The three resolutions could be adopted because the articles of Secmatix lay down that in order to table a motion for a share issue, the management board requires the approval of an absolute majority of the AGM. AcuBlue, as the majority shareholder, could therefore adopt resolutions at the AGM that merely required a majority of votes. In response to this, Radboud instituted interim relief proceedings which ended in proceedings on the merits.

Despite the fact that the resolutions has been adopted in accordance with the proper procedure under the articles, both the court in interim relief proceedings and the court hearing the case on the merits held that the three resolutions were void as they were contrary to reasonableness and fairness. Reasonableness and fairness also means that a legal entity must exercise due care with regard to the interests of all its shareholders. Where it concerns majority shareholders versus minority shareholders, the possibility of a mixing of interests between the company and some of these persons may arise sooner than in other cases, so that due care must be taken to avoid an unacceptable conflict of interests.

It was clear, according to the courts, that Secmatix urgently needed financial resources. For this reason, in itself it is not contrary to reasonableness and fairness that Secmatix and AcuBlue went in search of options to obtain working capital for Secmatix by means of internal funding. On the contrary, as a minority shareholder, Radboud, too, was obliged on the grounds of reasonableness and fairness to cooperate in seeking reasonable solutions to obtain working capital. In choosing from the various options to obtain working capital, however, according to the courts the boards of Secmatix and AcuBlue should have taken account of the interests of Radboud as a minority shareholder.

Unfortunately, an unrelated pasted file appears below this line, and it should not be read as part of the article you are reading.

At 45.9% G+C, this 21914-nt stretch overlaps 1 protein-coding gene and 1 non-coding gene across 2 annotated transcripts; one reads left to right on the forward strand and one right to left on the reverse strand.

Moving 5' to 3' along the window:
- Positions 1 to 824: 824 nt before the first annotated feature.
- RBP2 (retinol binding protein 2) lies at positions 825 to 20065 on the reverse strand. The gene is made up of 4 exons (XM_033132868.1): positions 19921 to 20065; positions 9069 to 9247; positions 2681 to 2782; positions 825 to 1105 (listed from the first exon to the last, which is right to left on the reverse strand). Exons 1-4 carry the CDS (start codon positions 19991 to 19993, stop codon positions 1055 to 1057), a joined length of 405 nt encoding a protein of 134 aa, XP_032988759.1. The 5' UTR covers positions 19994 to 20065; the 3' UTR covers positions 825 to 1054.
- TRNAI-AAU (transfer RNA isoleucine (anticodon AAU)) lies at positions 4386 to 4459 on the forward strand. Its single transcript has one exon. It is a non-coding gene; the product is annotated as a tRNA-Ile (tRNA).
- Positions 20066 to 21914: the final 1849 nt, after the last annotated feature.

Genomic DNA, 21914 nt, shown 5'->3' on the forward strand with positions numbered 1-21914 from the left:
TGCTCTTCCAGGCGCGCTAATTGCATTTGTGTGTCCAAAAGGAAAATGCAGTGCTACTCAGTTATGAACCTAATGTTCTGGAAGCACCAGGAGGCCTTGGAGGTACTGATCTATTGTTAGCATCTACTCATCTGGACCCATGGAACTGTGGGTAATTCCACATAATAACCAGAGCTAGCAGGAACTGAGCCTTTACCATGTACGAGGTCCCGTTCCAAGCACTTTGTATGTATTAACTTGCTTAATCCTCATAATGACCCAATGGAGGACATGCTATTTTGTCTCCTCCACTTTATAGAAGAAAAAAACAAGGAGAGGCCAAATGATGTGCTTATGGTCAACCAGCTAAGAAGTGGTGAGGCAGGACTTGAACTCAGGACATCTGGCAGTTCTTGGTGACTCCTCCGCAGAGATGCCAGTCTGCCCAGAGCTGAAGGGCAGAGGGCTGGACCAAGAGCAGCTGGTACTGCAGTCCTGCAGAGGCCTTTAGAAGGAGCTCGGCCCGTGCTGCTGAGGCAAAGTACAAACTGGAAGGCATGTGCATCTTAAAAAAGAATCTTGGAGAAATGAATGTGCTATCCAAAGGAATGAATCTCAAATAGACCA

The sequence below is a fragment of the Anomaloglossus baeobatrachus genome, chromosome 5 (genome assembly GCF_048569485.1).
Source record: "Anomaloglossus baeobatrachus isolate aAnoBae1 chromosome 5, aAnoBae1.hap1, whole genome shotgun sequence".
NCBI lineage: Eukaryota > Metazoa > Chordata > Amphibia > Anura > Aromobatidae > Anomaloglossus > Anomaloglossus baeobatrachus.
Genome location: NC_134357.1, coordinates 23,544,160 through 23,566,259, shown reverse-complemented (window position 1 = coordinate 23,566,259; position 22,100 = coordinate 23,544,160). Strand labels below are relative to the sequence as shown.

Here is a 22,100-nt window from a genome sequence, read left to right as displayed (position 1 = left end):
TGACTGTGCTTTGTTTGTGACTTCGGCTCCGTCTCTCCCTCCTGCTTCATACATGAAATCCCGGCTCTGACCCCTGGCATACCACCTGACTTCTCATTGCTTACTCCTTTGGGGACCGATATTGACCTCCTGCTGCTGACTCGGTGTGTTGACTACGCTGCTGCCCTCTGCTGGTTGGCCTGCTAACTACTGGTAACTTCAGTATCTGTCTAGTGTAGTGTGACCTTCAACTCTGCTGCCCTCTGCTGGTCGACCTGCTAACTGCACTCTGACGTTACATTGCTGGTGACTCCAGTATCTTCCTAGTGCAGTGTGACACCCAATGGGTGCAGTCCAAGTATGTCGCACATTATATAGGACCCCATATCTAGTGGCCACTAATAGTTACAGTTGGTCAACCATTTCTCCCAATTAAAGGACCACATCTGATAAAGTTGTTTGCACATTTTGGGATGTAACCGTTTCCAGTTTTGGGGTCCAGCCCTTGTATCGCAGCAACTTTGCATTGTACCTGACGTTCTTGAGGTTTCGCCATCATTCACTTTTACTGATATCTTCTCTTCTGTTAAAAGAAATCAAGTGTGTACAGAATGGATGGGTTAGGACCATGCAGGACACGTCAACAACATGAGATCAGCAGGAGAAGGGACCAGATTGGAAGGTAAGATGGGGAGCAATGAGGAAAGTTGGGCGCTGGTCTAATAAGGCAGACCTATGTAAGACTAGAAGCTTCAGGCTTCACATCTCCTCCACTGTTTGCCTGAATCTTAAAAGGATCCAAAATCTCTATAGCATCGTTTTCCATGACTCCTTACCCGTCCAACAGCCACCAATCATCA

If Radboud were not to purchase any of the new shares to be issued, its shareholding would be diluted. Pressing for a course of action that would dilute a minority shareholder’s interest was contrary to reasonableness and fairness, because the licence Radboud granted free of charge to Secmatix formed the backbone of Secmatix, and because Radboud had already kept Secmatix afloat in the past by granting it a substantial loan. The two resolutions to issue shares in fact meant that Radboud was forced to take on a proportion of the new working capital. If it did not do so, it would be practically excluded from any form of control or influence in Secmatix. In view of the licence and the loan provided in the past, such a dilution was unreasonable and unacceptable.